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Flowering. Approach. Part 5: Dangerous Words

by Thavien Yliaster 6 months ago in Series
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There are known knowns, and now there is an known unknown.

The series and artwork are both a work in progress.

Reader discretion is advised: This series contains death, violence, and sexual content. Flowering is not a lighthearted series. Flowering is meant for a mature audience. It is not my intention to mislead those who read it, thus misleading the perception of the series itself, leading your hearts astray.

Please, "take this lesson to heart." - LaRha and Wetah

By Timotheus Fröbel on Unsplash

Looking back over his shoulder as he sprinted off, he took one more look at the creature. “How beautiful.” He thought to himself, as he began to zig and zag through the forest. Instead of running straight home, he ran in weird trails in the hopes that if he were to be followed, that he could lose her quickly. “Where is it from? Has it always been there? Was it watching me when I was at the river?” More questions popped up and rang off in his head. However, the more he focused on the questions, the less he focused on his running. “I have to tell Mom and Dad.”

Making haste, he sprinted through the forest through all of the deer trails that he had memorized. Not caring for the spider webs that he hit, not caring for the mass of gnats that he ran across, not caring for the fish and crawfish that popped out from his vigorous running, he sprinted home with fear boosting his mind like he had never known before. For him, it was like encountering a monster from his nightmare, except this time he was actually escaping from it, and doing so with speed.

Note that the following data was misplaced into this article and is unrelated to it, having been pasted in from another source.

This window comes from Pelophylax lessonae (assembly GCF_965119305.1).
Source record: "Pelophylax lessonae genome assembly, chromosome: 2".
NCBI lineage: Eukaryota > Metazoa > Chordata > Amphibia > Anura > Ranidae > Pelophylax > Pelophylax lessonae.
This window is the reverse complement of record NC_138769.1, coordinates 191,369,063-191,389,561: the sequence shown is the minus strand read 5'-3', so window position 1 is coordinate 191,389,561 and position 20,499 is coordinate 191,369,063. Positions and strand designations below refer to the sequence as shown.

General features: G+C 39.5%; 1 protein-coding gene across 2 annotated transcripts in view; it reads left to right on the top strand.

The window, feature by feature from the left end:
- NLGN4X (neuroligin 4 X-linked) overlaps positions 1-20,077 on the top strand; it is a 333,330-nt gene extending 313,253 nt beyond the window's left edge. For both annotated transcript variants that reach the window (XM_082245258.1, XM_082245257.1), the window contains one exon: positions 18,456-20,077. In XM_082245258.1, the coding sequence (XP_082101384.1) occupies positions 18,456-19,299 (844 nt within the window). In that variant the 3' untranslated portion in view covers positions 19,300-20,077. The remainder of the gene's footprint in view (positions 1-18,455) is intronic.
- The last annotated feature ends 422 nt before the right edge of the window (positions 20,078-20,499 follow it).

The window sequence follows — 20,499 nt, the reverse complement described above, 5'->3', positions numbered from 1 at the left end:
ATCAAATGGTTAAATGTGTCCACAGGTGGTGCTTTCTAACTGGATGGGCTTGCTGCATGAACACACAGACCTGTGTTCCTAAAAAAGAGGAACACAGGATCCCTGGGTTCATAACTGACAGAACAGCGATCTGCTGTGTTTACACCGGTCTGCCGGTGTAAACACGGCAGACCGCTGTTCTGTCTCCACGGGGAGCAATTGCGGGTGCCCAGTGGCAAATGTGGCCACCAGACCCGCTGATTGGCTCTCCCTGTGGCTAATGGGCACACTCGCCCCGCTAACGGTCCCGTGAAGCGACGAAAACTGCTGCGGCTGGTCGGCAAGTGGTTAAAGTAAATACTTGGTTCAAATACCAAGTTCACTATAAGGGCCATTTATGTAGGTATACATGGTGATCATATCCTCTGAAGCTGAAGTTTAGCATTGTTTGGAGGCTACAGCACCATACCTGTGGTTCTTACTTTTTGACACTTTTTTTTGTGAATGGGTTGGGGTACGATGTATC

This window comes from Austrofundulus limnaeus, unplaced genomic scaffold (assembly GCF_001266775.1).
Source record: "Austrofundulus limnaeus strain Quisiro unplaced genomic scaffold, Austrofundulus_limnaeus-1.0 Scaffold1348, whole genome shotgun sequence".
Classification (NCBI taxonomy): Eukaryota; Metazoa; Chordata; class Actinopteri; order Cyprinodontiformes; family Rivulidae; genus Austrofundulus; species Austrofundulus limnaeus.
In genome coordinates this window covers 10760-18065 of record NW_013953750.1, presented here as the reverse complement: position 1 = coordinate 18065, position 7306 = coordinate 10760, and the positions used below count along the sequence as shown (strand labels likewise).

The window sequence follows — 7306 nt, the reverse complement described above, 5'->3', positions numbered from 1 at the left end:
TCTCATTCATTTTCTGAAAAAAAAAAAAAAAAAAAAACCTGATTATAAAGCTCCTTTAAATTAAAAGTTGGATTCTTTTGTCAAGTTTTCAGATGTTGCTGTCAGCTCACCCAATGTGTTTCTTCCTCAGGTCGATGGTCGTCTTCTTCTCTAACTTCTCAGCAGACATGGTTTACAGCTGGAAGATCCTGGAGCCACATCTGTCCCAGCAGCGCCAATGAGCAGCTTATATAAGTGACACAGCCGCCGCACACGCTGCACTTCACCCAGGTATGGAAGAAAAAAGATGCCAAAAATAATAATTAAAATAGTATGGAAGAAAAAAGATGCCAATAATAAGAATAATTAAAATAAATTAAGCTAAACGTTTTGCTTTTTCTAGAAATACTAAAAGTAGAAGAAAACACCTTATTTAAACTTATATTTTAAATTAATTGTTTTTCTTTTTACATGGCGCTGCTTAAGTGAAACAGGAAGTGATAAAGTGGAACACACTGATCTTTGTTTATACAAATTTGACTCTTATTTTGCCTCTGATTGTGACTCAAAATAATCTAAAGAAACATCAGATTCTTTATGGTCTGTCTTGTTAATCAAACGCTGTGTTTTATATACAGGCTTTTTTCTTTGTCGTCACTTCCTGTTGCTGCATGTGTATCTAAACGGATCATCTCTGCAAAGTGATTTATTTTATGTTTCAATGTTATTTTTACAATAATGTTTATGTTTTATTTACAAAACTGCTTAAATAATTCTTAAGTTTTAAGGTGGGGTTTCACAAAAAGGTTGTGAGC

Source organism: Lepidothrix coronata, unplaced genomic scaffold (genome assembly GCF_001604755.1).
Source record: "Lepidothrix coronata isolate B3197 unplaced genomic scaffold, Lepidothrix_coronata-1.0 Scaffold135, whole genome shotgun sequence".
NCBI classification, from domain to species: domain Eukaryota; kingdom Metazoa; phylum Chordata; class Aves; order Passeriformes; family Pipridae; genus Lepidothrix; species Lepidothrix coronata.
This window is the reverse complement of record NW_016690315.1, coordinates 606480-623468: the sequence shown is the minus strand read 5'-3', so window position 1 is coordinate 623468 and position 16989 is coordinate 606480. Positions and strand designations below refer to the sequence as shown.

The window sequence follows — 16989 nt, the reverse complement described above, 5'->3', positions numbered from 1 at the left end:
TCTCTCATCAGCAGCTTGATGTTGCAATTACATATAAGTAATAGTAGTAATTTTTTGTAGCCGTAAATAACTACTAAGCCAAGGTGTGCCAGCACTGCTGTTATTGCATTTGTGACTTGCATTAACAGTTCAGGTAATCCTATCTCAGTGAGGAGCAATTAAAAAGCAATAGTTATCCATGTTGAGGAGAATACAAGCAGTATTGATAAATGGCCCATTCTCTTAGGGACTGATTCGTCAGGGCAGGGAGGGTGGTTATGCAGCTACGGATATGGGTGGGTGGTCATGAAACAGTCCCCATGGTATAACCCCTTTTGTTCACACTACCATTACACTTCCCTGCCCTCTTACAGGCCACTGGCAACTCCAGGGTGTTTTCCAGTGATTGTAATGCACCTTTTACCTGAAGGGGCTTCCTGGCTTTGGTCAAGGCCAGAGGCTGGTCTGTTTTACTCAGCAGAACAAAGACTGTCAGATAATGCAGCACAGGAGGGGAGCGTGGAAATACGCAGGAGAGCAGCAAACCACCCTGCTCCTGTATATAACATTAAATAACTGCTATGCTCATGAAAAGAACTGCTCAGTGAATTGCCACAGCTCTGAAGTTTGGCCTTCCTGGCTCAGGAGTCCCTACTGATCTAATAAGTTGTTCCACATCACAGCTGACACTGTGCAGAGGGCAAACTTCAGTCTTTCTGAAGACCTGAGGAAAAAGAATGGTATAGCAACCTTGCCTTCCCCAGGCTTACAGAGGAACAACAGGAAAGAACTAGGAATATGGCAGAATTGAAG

Bursting out of the forest, he threw his basket trap down, and ran over to his mom, crashing onto her lap as she was busy weaving another basket trap for him. Panting faster than a fire starving for oxygen trying to save its last ember, he wheezed heavier than a bellows.

Taking in a deep breath of air he rolled over and let out, “THERE’S A STRANGER!”

Wetah stopped chopping the firewood. Xelu and Zaria both stopped playing their handshake game. It was as if Zephyr had spoken forbidden words. It was as if the words that he spoke were worse than the vulgarities that their parents would let slip on occasion.

“What?” Wetah dropped his axe. “LaRha, what did he just say?”

Sitting Zephyr up on her lap, she asked him, “Did you just say-,” she took a moment to gulp, “that you saw a stranger?”

“Was it a man,” Wetah walked forward, “or was it a woman?”

“It-” he took in a breath, “was-,” he sucked in a gulp of air, “a woman.” LaRha put her hand on his chest to help him find a rhythm with his breath. In and out, in and out, in and out his airflow went as his lungs expanded and shrunk with every passing breath. “She’s in the forest… and she’s beautiful.”

“Can you tell us where,” his mother asked him.

Nodding his head eagerly, he said, “Uh huh, uh huh, uh huh. I saw her under the tunnel path.”

“I would expect anybody to come from there too,” Wetah chimed in. “Especially since that’s the largest trail around these parts. It may be natural, but our proximity to it might put us in danger of vagabonds.” Still, something wasn’t quite right. LaRha looked at him, and they both knew what the other thought. “The trail only exists within the forest. There are no small paths or even deer trails that bleed out from the forest to either end of the path. This means that she would’ve had to traverse and enter from an overgrown section, let alone walk through shrubberies and foliage alike.”

“The tunnel leaves.” LaRha stood up, “Do you think you can lead me back there and show me where you saw her?”

Eagerly nodding his head, Zephyr stood up, grabbed his mother’s hand, and tugged her into the direction of the forest. LaRha turned to look at Wetah. The look on her face said to him, “Keep them safe, and run if you have to.”

Wetah’s face remained stern, unnerving, and unchanging. Regardless, even though he rarely changed his expression, she read from him, “I’ll find you.”

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About the author

Thavien Yliaster

Thank You for stopping by. Please, make yourself comfortable. I'm a novice poet, fiction writer, and dream journalist.

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